Innovative, pan-University capstone classroom launches in September
A new, full-year capstone course is being pilot tested this fall at York University. C4: The Cross-Campus Capstone Classroom brings together third- and fourth-year students from different faculties into multidisciplinary teams focused on solving pressing, real-world challenges posed by organizations operating in both the for-profit and not-for-profit worlds. C4 partners include the Yonge Street Mission, the Al and Malka Green Artists’ Health Centre, Glendon’s Globally Networked Learning Project, and Panoplo Inc.— among many others.
“Capstone courses provide high impact learning opportunities for students that set them up to succeed after graduation,” says Danielle Robinson, the director of the York Capstone Network and an associate professor in the School of the Arts, Media, Performance, & Design. ”These important experiential learning courses, which are offered in many departments across the University, apply and thus consolidate what a student has learned in his or her major. This is achieved generally through an individual or group project, but placements can also serve as excellent capstone experiences for students, if they are integrated with ongoing critical reflection and assignments that apply students’ skills and knowledges.”
Robinson and Franz Newland, an assistant professor in the Lassonde School of Engineering, are co-facilitating C4 as an extension of the York Capstone Network they founded last year, with integral support from the Teaching Commons and the Career Centre. The YCN, which is now bolstered by a two-year AIF Grant, brings together dozens of faculty who have been, are, or want to be teaching capstone courses. Network members gather for monthly cafés, where capstone students, pedagogy experts, and York staff allies explore the immense rewards and challenges of capstones.
C4 is a pan-University classroom, but not yet an official course, that requires students to register in a three- or six-credit independent study, directed reading, senior thesis, or capstone course in their home department. Once students gain entry to C4 through their department, they will meet senior students from other faculties, form interdisciplinary teams, and then get to work on real-world problems provided by community partners, who will mentor them over the course of the school year.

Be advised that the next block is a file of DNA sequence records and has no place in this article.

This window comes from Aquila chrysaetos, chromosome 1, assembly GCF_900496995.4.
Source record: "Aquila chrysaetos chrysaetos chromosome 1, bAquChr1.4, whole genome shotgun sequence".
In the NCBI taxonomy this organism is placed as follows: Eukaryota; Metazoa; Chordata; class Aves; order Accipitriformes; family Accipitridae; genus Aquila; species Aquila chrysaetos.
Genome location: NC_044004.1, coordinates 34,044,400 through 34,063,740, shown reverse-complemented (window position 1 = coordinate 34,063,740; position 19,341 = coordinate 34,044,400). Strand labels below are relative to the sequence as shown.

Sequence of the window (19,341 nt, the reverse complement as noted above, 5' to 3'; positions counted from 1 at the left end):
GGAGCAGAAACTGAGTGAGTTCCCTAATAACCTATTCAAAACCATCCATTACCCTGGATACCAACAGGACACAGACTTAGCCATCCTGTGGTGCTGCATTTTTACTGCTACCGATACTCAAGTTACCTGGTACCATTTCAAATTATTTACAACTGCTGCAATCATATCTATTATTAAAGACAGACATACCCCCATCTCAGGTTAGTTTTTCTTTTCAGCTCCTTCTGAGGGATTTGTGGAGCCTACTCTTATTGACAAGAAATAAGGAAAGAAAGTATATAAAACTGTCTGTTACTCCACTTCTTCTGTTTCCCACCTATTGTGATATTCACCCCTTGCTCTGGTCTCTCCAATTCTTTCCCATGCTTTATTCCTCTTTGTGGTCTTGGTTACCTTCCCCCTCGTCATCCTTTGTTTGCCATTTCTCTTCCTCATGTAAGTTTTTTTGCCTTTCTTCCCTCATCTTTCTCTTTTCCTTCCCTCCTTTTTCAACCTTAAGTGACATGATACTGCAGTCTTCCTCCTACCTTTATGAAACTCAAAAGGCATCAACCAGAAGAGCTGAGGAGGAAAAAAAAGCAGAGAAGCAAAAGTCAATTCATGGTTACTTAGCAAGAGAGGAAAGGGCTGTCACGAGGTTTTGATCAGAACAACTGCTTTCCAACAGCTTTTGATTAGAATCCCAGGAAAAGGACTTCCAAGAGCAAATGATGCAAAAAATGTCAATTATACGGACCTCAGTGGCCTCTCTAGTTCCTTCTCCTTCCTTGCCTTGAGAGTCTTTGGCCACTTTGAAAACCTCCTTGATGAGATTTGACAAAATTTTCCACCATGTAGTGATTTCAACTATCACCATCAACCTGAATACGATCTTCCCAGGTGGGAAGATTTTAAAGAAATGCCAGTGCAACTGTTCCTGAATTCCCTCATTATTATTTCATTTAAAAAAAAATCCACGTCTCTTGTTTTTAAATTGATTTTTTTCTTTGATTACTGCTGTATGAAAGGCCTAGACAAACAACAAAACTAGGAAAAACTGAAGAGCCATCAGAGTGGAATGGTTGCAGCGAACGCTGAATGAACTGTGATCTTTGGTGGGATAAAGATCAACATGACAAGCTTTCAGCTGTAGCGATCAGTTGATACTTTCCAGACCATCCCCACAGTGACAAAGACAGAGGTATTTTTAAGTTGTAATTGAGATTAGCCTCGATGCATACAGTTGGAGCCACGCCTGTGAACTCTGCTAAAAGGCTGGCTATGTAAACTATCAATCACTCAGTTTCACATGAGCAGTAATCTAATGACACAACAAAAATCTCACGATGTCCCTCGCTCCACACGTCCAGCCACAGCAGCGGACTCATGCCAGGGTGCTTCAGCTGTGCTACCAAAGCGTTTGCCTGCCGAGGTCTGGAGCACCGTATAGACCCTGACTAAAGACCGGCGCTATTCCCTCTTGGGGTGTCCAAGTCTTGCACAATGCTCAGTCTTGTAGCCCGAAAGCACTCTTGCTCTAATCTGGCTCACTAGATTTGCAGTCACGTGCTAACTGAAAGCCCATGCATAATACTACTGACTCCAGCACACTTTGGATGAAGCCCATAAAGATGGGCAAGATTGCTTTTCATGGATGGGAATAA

“The advantage of this approach to capstone teaching is students get a taste of the ‘real-world’ before leaving York,” says Carolyn Steele, a career development coordinator in the Career Center and adjunct professor in Humanities. “The world along with its challenges and opportunities are intrinsically multidisciplinary; however, many degrees are not—they are typically disciplinary in focus. C4 gives participants the opportunity to collaborate with students from other majors as well as with professors and professionals outside their departments. In this way, they come to know what they have to offer the world as well as the value of their discipline and their York degree.”
The pan-University nature of C4 speaks to its dedication to true interdisciplinary collaboration and creation. “Other multidisciplinary capstones typically bring together students from only two or three pre-selected disciplines,” says Natasha May, an educational developer in the Teaching Commons and adjunct professor in mathematics. “In contrast, C4 makes it possible for as many as eight students—all coming from different academic backgrounds—to come together to engage in problem-based learning, with the potential for each group to have a completely different disciplinary makeup. This all makes for very rich experiential learning that will set C4 students apart on the job market.”
Robinson and Newland are supported in this groundbreaking endeavor by a resource team that is as diverse as C4’s participants: Carolyn Steele (Career Centre and LAPS), Natasha May (Teaching Commons and Science), Bridget Cauthery (AMPD), Alice Kim (Health), and Kai Zhuang (Lassonde). They are backed up by Lassonde and its Student Engagement Team and as well as a host of York’s experiential education (EE) coordinators, who have spent the summer building relationships with multiple community partners and curating nearly 40 “real-world” challenges for multidisciplinary teams of York students to tackle.
At the end of the full-year course, C4 student teams will present their projects to all the community partners at a capstone showcase event that will be open to the whole York community. Newland says that “C4 ends with a big celebration—of these students and all they have accomplished this year, of the partners and all they have contributed, and of York and its commitment to pedagogical innovation, experiential education, and student success.”
He urges students who are looking for a “real world” experience before they graduate to confirm their interest in C4 as soon as possible by contacting their home departments and the C4 Team directly at firstname.lastname@example.org.
“Pitch Day, where the community partners pitch their challenges to the student teams, is Sept. 6th from 4 to 7 p.m and the first C4 class meeting takes place Sept. 9th from 6 to 9pm,” says Newland. “Programs and students who don’t want to miss this terrific opportunity should email us right away—all are welcome.”